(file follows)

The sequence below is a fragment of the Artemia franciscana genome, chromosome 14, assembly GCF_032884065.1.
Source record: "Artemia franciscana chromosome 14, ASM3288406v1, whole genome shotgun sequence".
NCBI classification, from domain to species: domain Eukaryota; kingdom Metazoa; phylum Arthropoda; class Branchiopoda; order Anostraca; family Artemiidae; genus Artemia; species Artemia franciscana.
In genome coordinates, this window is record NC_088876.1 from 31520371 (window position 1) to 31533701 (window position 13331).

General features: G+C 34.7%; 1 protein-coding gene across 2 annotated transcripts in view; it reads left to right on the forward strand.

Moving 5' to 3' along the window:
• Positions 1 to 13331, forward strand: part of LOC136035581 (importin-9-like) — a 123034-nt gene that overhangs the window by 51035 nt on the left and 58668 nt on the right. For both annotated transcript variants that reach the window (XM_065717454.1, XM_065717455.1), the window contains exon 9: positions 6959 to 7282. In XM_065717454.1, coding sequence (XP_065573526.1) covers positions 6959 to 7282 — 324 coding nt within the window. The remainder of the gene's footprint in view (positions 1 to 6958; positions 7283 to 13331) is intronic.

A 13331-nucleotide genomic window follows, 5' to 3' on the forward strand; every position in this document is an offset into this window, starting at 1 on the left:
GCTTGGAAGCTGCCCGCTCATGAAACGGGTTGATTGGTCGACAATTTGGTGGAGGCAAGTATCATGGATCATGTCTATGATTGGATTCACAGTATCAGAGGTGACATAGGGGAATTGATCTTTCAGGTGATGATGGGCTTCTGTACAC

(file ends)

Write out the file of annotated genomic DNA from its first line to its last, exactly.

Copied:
The sequence below is a fragment of the Artemia franciscana genome, chromosome 14, assembly GCF_032884065.1.
Source record: "Artemia franciscana chromosome 14, ASM3288406v1, whole genome shotgun sequence".
NCBI classification, from domain to species: domain Eukaryota; kingdom Metazoa; phylum Arthropoda; class Branchiopoda; order Anostraca; family Artemiidae; genus Artemia; species Artemia franciscana.
In genome coordinates, this window is record NC_088876.1 from 31520371 (window position 1) to 31533701 (window position 13331).

General features: G+C 34.7%; 1 protein-coding gene across 2 annotated transcripts in view; it reads left to right on the forward strand.

Moving 5' to 3' along the window:
• Positions 1 to 13331, forward strand: part of LOC136035581 (importin-9-like) — a 123034-nt gene that overhangs the window by 51035 nt on the left and 58668 nt on the right. For both annotated transcript variants that reach the window (XM_065717454.1, XM_065717455.1), the window contains exon 9: positions 6959 to 7282. In XM_065717454.1, coding sequence (XP_065573526.1) covers positions 6959 to 7282 — 324 coding nt within the window. The remainder of the gene's footprint in view (positions 1 to 6958; positions 7283 to 13331) is intronic.

A 13331-nucleotide genomic window follows, 5' to 3' on the forward strand; every position in this document is an offset into this window, starting at 1 on the left:
GCTTGGAAGCTGCCCGCTCATGAAACGGGTTGATTGGTCGACAATTTGGTGGAGGCAAGTATCATGGATCATGTCTATGATTGGATTCACAGTATCAGAGGTGACATAGGGGAATTGATCTTTCAGGTGATGATGGGCTTCTGTACAC